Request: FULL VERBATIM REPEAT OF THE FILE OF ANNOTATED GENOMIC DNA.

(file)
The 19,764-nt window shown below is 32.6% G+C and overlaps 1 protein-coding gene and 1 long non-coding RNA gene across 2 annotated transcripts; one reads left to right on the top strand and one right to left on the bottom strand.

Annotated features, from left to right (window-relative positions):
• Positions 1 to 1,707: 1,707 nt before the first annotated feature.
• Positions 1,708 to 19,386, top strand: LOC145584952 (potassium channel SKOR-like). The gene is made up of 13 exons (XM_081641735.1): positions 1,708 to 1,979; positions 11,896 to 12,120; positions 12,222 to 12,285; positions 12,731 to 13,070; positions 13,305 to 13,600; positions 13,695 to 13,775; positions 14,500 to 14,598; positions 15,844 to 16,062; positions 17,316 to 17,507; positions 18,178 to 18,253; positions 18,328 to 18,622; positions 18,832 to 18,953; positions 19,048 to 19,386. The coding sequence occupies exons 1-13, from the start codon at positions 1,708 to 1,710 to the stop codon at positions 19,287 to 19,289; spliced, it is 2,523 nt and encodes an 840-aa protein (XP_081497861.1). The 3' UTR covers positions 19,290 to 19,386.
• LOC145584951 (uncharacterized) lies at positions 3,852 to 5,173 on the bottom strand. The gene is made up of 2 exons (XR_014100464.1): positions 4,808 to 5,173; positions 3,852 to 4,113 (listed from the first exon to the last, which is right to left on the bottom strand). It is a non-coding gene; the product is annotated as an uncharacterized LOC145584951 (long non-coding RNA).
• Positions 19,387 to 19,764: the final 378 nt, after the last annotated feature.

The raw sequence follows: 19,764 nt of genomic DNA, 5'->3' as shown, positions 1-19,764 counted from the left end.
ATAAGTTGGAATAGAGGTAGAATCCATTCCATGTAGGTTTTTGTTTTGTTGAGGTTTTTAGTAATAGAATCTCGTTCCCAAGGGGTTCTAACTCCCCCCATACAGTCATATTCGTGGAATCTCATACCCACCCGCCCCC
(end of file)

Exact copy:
The 19,764-nt window shown below is 32.6% G+C and overlaps 1 protein-coding gene and 1 long non-coding RNA gene across 2 annotated transcripts; one reads left to right on the top strand and one right to left on the bottom strand.

Annotated features, from left to right (window-relative positions):
• Positions 1 to 1,707: 1,707 nt before the first annotated feature.
• Positions 1,708 to 19,386, top strand: LOC145584952 (potassium channel SKOR-like). The gene is made up of 13 exons (XM_081641735.1): positions 1,708 to 1,979; positions 11,896 to 12,120; positions 12,222 to 12,285; positions 12,731 to 13,070; positions 13,305 to 13,600; positions 13,695 to 13,775; positions 14,500 to 14,598; positions 15,844 to 16,062; positions 17,316 to 17,507; positions 18,178 to 18,253; positions 18,328 to 18,622; positions 18,832 to 18,953; positions 19,048 to 19,386. The coding sequence occupies exons 1-13, from the start codon at positions 1,708 to 1,710 to the stop codon at positions 19,287 to 19,289; spliced, it is 2,523 nt and encodes an 840-aa protein (XP_081497861.1). The 3' UTR covers positions 19,290 to 19,386.
• LOC145584951 (uncharacterized) lies at positions 3,852 to 5,173 on the bottom strand. The gene is made up of 2 exons (XR_014100464.1): positions 4,808 to 5,173; positions 3,852 to 4,113 (listed from the first exon to the last, which is right to left on the bottom strand). It is a non-coding gene; the product is annotated as an uncharacterized LOC145584951 (long non-coding RNA).
• Positions 19,387 to 19,764: the final 378 nt, after the last annotated feature.

The raw sequence follows: 19,764 nt of genomic DNA, 5'->3' as shown, positions 1-19,764 counted from the left end.
ATAAGTTGGAATAGAGGTAGAATCCATTCCATGTAGGTTTTTGTTTTGTTGAGGTTTTTAGTAATAGAATCTCGTTCCCAAGGGGTTCTAACTCCCCCCATACAGTCATATTCGTGGAATCTCATACCCACCCGCCCCC